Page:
Wednesday, September 8, 2010

Mentors: Do You Need One? Can You Find One?

One of the topics I often hear writers whispering about is finding a writing mentor. And we all are admonished that you can't just grab the arm of someone you'd LIKE to mentor you and say, "Oh, you must! You're a Christian, aren't you?"

Guilting a person into mentoring you doesn't work. (Nor tying her up and throwing her into your car.)Plus, the very person you choose to mentor you is no-doubt a busy person writing her own novels,marketing, etc. or you wouldn't have even noticed her.

So, you pray. "Please, Lord, You know I need someone to mentor me in writing. Send someone today. Make it clear who this person is/persons are."

And let's say someone does want to mentor you! Joy! They offer to read some opening pages, your synopsis or even to sit down and help you plot a course to follow to reach your goals.(They have these "mentor appointments" available this year at the ACFW Conference. And guess what? They are all filled up! Next year!) Maybe this person offers to introduce you to certain people who can help you at conference. (If you are a Christian fiction writer, you must join ACFW. It's the best place to be.)

Check out this year's ACFW Conference! Come to the booksignings by all of your favorite authors!

Literary agent Chip MacGregor on The Writers View (You have to request to join at once set up mentoring groups based on Paul, Barnabas and Timothy in the New Testament. You were labeled either a Paul (mentor,) Barnabas (peer group,) or Timothy (mentee--this doesn't mean your breath was fresh...)Some were in all three categories, and some, just one. He really worked hard on matching people up.The point was to set up a Paul with a Timothy and then put you into a friend group, Barnabas.

I don’t know if any of them worked out because of exactly what Cec Murphey was talking about once concerning mentors, "so many expectations." When you come to a group or a relationship with expectations, because we are human, you can be disappointed. It doesn't always work out, but don't give up hope. I do think it CAN work out and that yes,you may move on, or your mentor may move on, but you will get something out of these liaisons. It's a process. And some day you may become a mentor.

Betty Southard in her book, The Mentor Quest said about mentor myths: “Even the title ‘mentor’ often scares away a potential mentor or seeker. It implies lessons, structure, discipline, accountability, and maybe most discouraging, time…we don’t really want to spend a lot of time working on growth.”

Here’s what she says the “mentee’s” part is:
1. Personal responsibility for own growth
2. Look for mentoring in everyday activities and chance encounters.
3. Recognize the mentors around you.
4. Wherever you are, maintain a teachable spirit.

She says to list people who make a difference in your life: (I adjusted it to writing)
1. Teachers from school/conferences/editors/agents
2. Three writer friends
3. Five people who taught you writing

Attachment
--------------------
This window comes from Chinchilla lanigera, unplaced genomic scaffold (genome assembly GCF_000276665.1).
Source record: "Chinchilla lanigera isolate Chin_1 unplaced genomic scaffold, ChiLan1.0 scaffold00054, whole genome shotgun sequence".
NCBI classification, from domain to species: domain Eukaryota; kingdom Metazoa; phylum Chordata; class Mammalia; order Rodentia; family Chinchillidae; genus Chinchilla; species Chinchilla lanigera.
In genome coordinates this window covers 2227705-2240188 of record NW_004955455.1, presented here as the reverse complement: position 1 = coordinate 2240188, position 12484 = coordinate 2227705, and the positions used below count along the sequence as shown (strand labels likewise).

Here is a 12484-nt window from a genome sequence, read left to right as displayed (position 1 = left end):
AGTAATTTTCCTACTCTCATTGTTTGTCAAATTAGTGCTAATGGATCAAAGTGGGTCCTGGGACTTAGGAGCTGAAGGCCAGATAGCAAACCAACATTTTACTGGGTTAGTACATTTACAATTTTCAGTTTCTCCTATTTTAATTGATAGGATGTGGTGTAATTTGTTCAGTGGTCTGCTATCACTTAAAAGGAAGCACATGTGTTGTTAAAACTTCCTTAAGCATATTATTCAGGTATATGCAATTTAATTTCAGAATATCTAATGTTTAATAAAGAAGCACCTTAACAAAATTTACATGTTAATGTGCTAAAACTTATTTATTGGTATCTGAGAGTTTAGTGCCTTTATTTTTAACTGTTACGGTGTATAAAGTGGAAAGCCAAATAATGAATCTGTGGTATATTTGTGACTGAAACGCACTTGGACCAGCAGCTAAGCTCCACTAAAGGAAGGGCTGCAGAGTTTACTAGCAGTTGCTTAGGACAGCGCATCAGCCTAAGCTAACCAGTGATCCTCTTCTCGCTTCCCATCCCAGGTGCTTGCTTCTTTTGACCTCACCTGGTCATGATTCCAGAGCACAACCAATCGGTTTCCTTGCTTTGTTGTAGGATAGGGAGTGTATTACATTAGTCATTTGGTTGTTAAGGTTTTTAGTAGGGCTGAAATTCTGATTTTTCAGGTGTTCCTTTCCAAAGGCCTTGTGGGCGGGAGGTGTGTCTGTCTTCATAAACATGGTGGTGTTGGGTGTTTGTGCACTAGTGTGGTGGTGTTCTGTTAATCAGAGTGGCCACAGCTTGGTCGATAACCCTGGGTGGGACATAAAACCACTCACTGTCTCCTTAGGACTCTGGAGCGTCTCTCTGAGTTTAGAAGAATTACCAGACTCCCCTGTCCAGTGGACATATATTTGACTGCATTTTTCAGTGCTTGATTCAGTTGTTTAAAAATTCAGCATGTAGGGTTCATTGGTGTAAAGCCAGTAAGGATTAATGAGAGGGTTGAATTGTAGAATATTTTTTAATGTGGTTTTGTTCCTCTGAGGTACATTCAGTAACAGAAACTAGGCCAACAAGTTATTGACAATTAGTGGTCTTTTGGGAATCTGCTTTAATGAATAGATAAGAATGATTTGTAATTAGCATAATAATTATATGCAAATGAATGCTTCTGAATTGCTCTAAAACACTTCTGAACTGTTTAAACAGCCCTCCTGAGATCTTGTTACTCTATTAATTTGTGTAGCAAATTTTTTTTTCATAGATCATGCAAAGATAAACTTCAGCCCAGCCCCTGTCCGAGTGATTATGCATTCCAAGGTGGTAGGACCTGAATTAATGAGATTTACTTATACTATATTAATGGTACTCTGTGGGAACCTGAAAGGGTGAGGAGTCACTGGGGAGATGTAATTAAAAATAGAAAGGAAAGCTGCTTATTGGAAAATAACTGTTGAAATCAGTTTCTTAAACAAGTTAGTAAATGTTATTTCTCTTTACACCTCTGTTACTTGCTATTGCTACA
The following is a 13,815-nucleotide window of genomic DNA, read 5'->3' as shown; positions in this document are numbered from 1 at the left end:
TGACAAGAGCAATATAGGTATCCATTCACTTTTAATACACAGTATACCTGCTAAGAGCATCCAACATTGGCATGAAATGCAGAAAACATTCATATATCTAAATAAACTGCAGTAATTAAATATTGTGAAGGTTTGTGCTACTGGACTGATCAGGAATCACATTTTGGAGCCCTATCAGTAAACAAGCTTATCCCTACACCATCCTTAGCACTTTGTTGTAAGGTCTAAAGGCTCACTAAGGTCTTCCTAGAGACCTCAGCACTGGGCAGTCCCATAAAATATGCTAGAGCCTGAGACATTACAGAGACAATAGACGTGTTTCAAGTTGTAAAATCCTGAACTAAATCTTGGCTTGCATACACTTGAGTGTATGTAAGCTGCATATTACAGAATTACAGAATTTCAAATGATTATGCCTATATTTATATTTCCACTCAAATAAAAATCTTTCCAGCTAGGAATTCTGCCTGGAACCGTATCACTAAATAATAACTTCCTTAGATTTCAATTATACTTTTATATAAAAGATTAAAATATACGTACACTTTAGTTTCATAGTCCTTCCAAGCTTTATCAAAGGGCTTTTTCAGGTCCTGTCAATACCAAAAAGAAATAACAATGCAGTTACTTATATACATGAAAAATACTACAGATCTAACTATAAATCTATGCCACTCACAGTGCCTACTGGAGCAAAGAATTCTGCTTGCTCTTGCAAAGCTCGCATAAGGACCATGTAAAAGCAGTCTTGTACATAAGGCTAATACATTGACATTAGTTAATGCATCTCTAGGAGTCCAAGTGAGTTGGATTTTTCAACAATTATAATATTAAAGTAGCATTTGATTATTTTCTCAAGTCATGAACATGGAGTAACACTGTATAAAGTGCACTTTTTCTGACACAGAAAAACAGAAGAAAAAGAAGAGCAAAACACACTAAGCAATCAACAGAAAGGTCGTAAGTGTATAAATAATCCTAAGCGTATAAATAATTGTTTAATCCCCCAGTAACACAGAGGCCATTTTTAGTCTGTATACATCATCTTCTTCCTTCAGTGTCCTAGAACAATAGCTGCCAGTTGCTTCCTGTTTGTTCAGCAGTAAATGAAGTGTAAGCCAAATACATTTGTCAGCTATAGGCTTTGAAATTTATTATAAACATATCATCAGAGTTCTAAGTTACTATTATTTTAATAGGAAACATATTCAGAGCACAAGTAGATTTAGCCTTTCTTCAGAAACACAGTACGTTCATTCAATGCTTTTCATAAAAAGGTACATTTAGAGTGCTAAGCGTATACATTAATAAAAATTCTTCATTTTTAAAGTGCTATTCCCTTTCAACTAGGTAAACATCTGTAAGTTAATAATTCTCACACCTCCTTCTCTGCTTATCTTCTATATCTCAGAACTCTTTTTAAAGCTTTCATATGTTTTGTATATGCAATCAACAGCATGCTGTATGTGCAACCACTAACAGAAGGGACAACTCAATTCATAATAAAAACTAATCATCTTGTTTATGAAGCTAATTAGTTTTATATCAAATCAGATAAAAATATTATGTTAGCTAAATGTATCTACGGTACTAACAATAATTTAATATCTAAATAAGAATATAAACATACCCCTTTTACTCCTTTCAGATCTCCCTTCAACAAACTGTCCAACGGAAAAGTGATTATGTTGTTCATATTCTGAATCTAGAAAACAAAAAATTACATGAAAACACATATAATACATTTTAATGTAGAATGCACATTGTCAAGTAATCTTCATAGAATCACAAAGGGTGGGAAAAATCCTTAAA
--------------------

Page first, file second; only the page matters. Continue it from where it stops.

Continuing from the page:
4. A few people who made you feel appreciated or special in writing
5. Five people (writers) whom you enjoy spending time
6. Heroes (Authors) whose stories (writing journeys, as well as what they write)inspire you

These people mentor you.

You can also be any of the above at one point or another.(Take time right now to jot these people down and make a point to send them a thank you note--or even chocolate, ahem--even if it wasn't a formal relationship.

I've found that in ACFW, we have built-in mentors. There are courses, local writers who help you find your path in the chapters and zones, a conference (this year in Indianapolis--are you going?) and any number of opportunities that come on the forums. There are countless blogs with teaching going on. I like to haunt various agent blogs and a couple editor blogs, as well as published writer blogs because there is always a discussion going on about writing in those places.

And do come back to Hoosier Ink. We have great writers, published or not, who are willing to share from their experiences. Don't be afraid to ask us questions (individuals or the group, even right here in the comments) and you'll find people who love writing as you do. If you live in Indiana and have joined ACFW, do come check out our state meetings. Lots going on with this group!

So, who will I see at ACFW Conference in ten days??? (And will you be my mentor? I'll be yours!)

Crystal Laine Miller


  1. Looking forward to seeing you Crystal. You have been a great writing buddy.

  2. Crystal, can't wait to see you!
    WHAT A WONDERFUL article!!!

    I LOVE having writer soulmates (aka mentor/mentee) Sometimes God switches the roles on us!


  3. Sharon, I haven't seen you for too long. Looking forward, too!

    And Patti, thank you! And yes, to all you said and I can't wait to meet you in person!

    I think my first true mentor in writing was Doc Hensley--and now he's teaching at ACFW this year. I am proud to have first brought him into ACFW because he has a lot to offer everyone in writing.

  4. Crystal, you can run up and grab my arm and say, "Oh, you must!" and I'll be more honored than you can say to mentor you. :-) Far as I'm concerned, though, you'd be getting the raw end of THAT deal!

    See you in Indy!